Heading into Wednesday’s rate decision, analysts widely expected Poloz to hold off on moving the rate — at least for now.

Last month, Poloz stressed the need to take a gradual approach to rate increases in times of uncertainty. He made the remarks during a panel appearance at the annual meeting of central bankers, academics and economists in Jackson Hole, Wyo.

Andy Blatchford, The Canadian Press

Like us on Facebook and follow us on Twitter.

Just Posted

Details released for controversial Cloverdale supportive housing project

Community reaction has been ‘unprecedented’: Cloverdale BIA

Suspected spill kills hundreds of crayfish, coho in Langley river

A fish kill in the Nicomekl has a biologist concerned for the health of the local ecosystem.

Surrey wants BNSF to slow Crescent trains

Mayor Linda Hepner said ‘it’s the least we can do’

WATCH: Cops for Cancer bring message of hope to Langley school

Young cancer survivors are traveling with the fundraising bike ride.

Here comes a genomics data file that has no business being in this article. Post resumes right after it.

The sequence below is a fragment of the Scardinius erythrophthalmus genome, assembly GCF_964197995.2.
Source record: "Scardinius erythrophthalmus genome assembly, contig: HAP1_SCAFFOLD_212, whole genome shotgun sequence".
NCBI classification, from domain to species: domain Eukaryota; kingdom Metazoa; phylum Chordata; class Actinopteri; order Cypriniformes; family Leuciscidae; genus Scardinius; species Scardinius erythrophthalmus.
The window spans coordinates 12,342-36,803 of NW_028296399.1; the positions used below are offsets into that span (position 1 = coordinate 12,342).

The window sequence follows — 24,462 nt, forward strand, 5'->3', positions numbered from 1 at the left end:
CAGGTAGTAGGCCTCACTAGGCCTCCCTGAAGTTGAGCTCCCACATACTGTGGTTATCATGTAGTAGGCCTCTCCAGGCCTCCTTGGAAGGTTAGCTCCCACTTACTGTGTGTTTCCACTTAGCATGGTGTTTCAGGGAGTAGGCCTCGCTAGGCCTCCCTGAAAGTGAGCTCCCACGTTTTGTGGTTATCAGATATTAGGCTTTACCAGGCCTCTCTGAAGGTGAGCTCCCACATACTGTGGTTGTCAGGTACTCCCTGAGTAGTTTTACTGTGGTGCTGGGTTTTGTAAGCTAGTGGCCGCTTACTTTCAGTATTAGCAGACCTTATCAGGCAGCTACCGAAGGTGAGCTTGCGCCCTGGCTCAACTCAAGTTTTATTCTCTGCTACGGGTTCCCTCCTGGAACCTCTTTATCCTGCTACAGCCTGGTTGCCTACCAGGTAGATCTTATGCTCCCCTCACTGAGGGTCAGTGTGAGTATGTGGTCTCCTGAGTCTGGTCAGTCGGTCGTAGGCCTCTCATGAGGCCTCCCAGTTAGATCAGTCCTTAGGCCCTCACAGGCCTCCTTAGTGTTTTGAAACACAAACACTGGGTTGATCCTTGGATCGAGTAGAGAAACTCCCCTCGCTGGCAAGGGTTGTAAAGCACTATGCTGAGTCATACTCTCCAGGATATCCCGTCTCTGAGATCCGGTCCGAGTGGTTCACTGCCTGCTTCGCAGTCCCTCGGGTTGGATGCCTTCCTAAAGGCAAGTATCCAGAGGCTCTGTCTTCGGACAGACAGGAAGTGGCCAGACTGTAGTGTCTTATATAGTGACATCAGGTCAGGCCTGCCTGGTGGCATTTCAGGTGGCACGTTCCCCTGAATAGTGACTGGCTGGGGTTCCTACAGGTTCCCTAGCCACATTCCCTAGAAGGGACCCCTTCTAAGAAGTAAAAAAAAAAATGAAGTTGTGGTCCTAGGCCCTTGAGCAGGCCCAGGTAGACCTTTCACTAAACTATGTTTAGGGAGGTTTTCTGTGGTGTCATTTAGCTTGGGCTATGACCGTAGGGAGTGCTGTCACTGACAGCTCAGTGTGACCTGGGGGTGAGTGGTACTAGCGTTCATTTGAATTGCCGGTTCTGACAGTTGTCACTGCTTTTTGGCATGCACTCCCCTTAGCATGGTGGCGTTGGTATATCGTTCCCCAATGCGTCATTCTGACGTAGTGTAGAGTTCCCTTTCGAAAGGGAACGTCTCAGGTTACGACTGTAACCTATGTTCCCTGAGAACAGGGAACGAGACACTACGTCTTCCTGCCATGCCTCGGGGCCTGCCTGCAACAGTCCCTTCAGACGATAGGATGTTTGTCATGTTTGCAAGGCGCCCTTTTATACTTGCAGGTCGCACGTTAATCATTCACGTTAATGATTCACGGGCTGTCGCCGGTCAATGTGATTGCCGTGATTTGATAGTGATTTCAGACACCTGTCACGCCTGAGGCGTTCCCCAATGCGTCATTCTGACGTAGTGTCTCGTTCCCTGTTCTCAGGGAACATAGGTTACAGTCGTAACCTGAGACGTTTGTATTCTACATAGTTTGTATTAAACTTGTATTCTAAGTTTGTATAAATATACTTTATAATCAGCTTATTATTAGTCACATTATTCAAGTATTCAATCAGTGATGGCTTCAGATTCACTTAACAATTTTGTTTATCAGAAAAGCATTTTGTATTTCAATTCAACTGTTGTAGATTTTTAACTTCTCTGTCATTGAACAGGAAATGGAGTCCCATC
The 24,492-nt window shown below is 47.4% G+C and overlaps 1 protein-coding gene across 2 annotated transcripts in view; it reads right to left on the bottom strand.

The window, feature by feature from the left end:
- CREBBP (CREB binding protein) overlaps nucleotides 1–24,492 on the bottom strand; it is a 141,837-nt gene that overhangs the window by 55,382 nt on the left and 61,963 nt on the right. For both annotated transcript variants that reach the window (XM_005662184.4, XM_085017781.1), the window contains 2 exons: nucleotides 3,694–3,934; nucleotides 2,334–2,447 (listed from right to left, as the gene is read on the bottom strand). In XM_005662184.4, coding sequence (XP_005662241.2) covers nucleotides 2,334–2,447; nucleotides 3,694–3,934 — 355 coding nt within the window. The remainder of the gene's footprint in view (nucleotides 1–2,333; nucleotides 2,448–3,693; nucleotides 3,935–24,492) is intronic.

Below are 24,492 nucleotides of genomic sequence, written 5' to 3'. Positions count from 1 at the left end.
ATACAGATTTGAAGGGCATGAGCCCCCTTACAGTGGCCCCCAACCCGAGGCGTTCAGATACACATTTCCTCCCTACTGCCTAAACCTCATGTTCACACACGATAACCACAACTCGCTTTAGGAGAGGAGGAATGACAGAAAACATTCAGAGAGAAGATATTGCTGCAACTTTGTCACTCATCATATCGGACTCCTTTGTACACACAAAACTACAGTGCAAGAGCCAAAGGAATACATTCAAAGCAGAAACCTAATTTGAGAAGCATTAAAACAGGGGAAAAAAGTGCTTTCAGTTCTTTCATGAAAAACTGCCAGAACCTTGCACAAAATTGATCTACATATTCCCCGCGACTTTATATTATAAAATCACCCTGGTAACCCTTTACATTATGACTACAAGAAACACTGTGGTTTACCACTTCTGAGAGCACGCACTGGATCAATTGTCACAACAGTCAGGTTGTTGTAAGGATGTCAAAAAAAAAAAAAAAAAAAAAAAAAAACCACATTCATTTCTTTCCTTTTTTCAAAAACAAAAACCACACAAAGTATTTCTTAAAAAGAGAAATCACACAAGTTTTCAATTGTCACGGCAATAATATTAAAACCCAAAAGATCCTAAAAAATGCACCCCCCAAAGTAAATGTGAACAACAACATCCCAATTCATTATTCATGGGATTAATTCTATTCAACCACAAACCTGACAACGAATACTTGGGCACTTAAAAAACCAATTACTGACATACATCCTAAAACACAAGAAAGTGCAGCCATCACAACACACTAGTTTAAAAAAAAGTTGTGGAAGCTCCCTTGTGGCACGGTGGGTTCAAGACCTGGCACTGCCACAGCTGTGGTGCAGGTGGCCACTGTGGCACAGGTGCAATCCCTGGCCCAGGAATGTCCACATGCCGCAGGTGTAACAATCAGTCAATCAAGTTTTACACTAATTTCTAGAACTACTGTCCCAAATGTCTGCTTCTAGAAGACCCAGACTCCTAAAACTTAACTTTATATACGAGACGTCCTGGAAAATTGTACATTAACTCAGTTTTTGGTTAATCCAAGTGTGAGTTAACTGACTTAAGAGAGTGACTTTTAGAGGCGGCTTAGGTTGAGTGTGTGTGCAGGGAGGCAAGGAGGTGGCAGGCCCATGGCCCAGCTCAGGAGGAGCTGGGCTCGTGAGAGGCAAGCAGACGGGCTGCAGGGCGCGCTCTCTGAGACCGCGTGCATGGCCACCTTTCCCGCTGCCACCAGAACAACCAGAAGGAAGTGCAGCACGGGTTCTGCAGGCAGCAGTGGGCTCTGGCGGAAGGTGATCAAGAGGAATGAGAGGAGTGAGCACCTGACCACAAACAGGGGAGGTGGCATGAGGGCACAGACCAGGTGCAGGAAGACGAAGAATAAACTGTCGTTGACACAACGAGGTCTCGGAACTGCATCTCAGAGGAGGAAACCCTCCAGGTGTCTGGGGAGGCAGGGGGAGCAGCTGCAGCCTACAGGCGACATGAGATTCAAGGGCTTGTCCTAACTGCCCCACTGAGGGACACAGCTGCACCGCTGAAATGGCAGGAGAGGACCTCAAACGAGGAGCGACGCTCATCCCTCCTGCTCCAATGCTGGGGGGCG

Rail-safety forum planned for White Rock this Friday

Event to include municipal, federal, provincial governments

B.C. RCMP turn to Const. Scarecrow to shock speeders into slowing down

New addition will watch over drivers from a Coquitlam median for first-of-its-kind pilot in Canada

B.C. home to 1/3 of Canada’s overdose deaths in first 3 months of the year

There were 1,036 overdose deaths in the first three months of the year, with 94 per cent accidental

B.C. candidate moves from hospice care to council race

He beat terminal cancer twice and entered hospice when he decided to run for council.

Canadian tobacco exec pushes back against vaping health concerns

A warning from Interior Health about the unknown health risks of vaping is getting a partial rebuke

New ‘meowyoral’ race featuring felines announced by B.C. animal shelter

Organizers hope the cat election will generate attention for shelter and local municipal election

Ministry of Agriculture commits $300,000 to help B.C. farmers obtain land

B.C. Land Matching Program supports access to affordable farmland for young farmers

Canadian air force short 275 pilots

Attrition outpaces recruitment and training claims Air Force

Teacher suspended after physically shushing, saying ‘shut up’ to student

Grade 5 student reported feeling ‘confused and a little scared’

Most Read